Devotional: ‘Be Your Child’s Best Parent’


The Apostle Paul gives us a very important truth about God’s activity in our lives.

Philippians 1:6 Being confident of this very thing, that he which hath begun a good work in you will perform it until the day of Jesus Christ:

God is not pleased to have us go through life, acting like a bunch of spoiled brats. God wants His children to reverence His authority and to reflect His character. The writer of Hebrews tells us this-

Hebrews 12:6 For whom the Lord loveth he chasteneth, and scourgeth every son whom he receiveth.

Many of us have witnessed children acting unruly and even worse, disrespecting their parent’s authority. I can’t tell you the number of times I have had a parent look for my reaction during a time their child was acting up. It’s as though the parent knows that they need to do something because the pastor is present, yet their verbal correction is like pouring water on a duck’s back. Though the parent tries to control the child, he or she simply ignores them. One of the truths I have tried to teach many young parents is that if you want control in public, you have to gain it in private. The home is the first place where the child must learn to respect their parent’s authority.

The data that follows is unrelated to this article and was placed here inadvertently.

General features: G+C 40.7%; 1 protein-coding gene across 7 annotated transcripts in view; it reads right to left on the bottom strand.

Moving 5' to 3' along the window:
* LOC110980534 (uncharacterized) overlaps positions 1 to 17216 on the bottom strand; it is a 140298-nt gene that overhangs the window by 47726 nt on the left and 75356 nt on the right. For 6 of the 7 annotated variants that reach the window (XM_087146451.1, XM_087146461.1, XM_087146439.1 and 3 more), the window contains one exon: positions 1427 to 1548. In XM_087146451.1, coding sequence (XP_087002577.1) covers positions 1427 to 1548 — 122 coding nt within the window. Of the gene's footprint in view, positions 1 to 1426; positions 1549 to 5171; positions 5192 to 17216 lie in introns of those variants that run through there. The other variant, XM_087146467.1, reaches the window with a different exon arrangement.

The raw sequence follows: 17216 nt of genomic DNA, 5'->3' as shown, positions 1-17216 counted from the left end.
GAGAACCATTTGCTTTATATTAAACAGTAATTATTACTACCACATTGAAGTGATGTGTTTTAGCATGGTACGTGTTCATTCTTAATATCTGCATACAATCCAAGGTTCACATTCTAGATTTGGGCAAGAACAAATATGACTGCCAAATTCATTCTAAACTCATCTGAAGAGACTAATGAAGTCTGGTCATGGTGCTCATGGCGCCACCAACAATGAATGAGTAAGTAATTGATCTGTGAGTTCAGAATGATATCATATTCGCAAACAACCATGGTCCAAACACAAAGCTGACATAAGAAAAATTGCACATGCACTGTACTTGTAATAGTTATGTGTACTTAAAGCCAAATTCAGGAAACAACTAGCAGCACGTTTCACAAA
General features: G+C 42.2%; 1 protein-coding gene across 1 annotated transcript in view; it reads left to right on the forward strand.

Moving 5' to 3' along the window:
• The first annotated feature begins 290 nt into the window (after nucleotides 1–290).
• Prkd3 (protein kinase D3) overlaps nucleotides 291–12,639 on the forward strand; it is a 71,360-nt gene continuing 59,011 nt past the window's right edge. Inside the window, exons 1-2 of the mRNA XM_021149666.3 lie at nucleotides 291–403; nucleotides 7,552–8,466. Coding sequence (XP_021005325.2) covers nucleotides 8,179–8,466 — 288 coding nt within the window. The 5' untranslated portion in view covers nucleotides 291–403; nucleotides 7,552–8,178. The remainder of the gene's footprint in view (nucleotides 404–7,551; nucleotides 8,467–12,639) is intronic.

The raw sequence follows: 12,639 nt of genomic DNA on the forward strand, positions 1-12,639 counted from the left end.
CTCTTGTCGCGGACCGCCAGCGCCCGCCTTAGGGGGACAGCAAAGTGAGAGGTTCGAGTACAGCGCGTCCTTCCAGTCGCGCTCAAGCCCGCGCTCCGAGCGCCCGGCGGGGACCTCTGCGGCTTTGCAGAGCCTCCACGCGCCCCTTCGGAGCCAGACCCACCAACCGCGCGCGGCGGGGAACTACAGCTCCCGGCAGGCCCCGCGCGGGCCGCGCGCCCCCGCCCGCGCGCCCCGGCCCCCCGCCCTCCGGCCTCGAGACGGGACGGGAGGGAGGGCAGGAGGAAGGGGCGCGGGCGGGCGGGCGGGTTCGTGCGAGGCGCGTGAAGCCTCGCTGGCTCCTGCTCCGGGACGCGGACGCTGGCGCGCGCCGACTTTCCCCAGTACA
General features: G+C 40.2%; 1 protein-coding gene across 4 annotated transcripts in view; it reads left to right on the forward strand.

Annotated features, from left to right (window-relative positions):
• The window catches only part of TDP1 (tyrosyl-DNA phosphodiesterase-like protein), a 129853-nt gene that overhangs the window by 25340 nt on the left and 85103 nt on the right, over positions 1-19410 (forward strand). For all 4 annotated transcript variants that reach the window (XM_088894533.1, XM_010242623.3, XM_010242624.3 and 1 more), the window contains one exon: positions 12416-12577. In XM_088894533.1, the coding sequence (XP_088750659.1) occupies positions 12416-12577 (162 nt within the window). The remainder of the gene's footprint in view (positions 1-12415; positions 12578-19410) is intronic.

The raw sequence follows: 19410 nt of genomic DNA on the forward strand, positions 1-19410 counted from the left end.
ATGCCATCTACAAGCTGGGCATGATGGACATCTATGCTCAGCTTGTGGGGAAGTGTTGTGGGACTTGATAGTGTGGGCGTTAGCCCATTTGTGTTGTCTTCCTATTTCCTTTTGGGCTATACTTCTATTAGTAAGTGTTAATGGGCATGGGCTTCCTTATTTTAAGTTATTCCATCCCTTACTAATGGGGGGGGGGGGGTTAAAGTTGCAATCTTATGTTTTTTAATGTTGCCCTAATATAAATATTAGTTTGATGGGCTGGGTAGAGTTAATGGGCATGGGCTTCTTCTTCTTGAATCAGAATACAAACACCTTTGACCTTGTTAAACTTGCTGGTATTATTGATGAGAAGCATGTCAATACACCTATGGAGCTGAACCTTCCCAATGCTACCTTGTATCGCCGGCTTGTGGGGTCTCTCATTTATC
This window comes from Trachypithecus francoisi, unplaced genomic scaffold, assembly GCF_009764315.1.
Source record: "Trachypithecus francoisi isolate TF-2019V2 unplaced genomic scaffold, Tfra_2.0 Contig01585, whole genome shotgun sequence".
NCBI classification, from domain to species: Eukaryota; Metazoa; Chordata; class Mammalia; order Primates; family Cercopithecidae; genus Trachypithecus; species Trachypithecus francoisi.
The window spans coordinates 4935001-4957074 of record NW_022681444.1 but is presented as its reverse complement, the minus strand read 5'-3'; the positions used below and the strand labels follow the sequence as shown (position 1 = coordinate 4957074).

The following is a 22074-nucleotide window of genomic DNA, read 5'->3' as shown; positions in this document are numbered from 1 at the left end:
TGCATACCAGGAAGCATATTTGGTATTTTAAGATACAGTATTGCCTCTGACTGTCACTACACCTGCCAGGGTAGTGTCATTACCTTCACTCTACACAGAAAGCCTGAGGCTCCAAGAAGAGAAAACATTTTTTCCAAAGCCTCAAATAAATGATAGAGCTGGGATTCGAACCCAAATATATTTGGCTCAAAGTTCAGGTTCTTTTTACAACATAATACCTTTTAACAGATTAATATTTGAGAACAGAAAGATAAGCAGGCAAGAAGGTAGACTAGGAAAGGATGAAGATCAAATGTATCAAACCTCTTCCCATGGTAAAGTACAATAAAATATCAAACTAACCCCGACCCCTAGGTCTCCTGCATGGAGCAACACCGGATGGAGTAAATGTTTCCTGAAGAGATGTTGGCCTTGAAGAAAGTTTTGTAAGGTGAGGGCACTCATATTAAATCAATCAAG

God desires our reverence for His authority. What do the commandments teach us?

  • Thou shalt have no other gods before Him.
  • Thou shalt not worship any false image or idol.
  • Thou shalt not take His name in vain.
  • Remember His Sabbath and keep it holy.

Through these commandments God was trying to teach His people how to behave like His children. The writer of Hebrews tells us –

Hebrews 12:9 Furthermore we have had fathers of our flesh which corrected us, and we gave them reverence: shall we not much rather be in subjection unto the Father of spirits, and live?

The concept of respecting authority is the exact opposite of much today’s modern thinking. Many parents want to be their child’s “best friend”, yet George Barna writes in his book, (Revolutionary Parenting )– “You are not to be your child’s best friend, only his or her best parent.” There is certainly nothing wrong with being your child’s friend, yet we must never let the role of friend supersede the role of parent. Our children will have lots of friends in life, but they will have only one set of parents.


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